Ever since the United States military pulled out from Afghanistan, everyone is talking about the geopolitical implications in the nearby regions. Afghan President fled the country and the Taliban has now taken over most parts of the country. However, the US pull-out left a few allies behind. According to The Intercept & Reuters, the US military had created a vast database of biometric data. Now that the US military is no longer present in Afghanistan, the Taliban could potentially use the biometric data to target allies left behind.
According to The Intercept, primarily the collection of biometric data was for military personnel only. However, Afghan civilians such as translators who worked for the U.S. embassy were also included in the database.
The military used The Handheld Interagency Identity Detection Equipment (HIIDE). It collects everything from iris scans to fingerprints. It includes biographical information as well. These devices are now reportedly in the Taliban’s possession.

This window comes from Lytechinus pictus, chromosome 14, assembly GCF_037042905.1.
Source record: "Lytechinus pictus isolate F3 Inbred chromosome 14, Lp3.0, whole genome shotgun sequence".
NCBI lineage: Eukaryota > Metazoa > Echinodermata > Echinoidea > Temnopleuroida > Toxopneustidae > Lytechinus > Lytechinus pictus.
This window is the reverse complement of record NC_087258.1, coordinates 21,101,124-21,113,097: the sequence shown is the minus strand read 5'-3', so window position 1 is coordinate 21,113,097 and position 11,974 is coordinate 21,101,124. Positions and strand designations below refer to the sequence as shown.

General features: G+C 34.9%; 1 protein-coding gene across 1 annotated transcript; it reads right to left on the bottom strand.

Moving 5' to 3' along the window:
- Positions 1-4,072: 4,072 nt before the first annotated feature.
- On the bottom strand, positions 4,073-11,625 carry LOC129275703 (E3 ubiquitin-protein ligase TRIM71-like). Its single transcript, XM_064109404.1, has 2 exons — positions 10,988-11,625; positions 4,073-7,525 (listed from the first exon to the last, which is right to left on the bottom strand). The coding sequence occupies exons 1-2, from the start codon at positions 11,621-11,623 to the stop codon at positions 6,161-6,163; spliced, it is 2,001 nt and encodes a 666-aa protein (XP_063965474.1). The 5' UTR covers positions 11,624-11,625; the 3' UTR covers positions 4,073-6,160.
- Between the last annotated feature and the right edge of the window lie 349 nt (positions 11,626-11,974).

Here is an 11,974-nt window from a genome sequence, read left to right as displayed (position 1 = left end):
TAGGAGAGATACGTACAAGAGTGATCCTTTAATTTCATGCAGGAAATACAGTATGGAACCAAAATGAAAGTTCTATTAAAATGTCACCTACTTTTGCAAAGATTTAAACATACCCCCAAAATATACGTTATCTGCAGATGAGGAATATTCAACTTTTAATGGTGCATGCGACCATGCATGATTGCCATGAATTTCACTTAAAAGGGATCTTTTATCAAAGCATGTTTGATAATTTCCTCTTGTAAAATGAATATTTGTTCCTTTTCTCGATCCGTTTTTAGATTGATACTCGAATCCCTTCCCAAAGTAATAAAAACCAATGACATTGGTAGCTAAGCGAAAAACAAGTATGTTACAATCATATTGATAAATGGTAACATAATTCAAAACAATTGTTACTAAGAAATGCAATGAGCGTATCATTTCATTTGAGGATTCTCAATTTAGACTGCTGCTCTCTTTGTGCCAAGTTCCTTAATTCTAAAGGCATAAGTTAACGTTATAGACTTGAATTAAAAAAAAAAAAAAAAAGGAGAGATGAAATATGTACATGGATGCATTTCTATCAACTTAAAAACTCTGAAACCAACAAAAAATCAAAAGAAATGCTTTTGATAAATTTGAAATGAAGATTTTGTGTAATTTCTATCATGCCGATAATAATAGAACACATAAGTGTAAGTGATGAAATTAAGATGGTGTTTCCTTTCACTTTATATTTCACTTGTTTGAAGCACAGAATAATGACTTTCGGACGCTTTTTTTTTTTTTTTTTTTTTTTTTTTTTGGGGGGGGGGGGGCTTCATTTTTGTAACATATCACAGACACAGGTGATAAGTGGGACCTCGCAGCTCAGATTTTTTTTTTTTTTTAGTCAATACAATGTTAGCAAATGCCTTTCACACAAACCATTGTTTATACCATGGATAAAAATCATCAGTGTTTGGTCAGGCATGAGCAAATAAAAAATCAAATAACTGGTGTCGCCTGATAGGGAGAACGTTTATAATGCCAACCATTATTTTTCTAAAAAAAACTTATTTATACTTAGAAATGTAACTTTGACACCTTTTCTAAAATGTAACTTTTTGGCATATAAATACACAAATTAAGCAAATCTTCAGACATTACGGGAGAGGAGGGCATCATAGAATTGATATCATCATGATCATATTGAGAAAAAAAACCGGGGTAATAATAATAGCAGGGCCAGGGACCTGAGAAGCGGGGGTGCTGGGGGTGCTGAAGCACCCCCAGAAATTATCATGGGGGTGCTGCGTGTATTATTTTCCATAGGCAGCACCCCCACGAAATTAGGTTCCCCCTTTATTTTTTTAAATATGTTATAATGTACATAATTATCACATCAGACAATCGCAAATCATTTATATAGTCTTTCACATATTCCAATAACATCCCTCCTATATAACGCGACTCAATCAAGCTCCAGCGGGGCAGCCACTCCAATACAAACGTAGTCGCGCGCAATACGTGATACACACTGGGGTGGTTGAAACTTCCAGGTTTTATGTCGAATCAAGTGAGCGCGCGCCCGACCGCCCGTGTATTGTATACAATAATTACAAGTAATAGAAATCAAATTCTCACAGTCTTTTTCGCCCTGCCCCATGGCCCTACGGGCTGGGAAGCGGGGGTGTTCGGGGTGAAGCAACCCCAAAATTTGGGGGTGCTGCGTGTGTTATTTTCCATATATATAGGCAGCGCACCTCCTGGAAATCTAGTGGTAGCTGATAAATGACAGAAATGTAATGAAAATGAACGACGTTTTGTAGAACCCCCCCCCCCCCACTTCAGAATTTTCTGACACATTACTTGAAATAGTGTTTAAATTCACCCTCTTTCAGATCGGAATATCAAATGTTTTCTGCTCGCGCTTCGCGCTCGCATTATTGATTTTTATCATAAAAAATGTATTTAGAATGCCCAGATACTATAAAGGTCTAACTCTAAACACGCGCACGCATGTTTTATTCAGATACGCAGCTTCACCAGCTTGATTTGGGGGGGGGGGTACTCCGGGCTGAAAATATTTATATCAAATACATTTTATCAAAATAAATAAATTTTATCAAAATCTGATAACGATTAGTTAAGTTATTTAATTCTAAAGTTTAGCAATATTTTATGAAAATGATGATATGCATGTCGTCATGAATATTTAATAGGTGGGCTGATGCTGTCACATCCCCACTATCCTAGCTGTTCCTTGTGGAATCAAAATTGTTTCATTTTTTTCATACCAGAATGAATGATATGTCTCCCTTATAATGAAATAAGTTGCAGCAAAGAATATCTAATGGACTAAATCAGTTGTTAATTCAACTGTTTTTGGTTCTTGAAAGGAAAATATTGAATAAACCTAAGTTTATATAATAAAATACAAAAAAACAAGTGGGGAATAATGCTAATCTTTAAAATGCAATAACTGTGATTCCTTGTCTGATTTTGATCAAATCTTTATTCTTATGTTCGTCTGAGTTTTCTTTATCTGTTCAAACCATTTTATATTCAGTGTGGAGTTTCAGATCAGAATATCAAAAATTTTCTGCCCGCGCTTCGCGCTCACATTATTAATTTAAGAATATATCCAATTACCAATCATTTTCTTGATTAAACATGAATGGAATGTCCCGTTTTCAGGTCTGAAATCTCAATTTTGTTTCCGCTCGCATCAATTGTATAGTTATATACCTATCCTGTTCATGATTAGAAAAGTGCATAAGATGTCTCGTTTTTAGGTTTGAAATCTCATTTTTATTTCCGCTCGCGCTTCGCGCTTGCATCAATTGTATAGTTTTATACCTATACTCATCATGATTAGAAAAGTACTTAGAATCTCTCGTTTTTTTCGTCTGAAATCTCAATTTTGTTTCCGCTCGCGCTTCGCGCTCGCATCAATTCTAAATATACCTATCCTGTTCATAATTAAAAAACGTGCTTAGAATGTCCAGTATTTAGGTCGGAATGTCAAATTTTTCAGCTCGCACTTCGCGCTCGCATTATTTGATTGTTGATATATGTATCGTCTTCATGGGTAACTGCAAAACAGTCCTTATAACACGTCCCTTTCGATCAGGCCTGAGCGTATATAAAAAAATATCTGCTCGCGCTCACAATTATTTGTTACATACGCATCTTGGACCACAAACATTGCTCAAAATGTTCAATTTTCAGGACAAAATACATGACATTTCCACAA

Does the Taliban have the means to use the database?
This is the most important question everyone is asking. There is some conflicting information on this. According to a former Army Special operations official, “The Taliban doesn’t have the gear to use the data.”
However, this data might then fall to others like Pakistan’s secret agency. According to some local reports, in the past five years, the Taliban did use government biometric data. They used it to “target members of the security forces, and check their fingerprints against the database.”
The immediate risk
The possibility of widespread abuse of the collected data and protecting civilians’ digital identities means the issue is of paramount importance. As such, Human Rights Organisation ‘Human Rights First’ has published guides on biometric recognition and protecting digital identities, to help Afghani citizens to delete digital history. It is available in English, Farsi, and Pashto.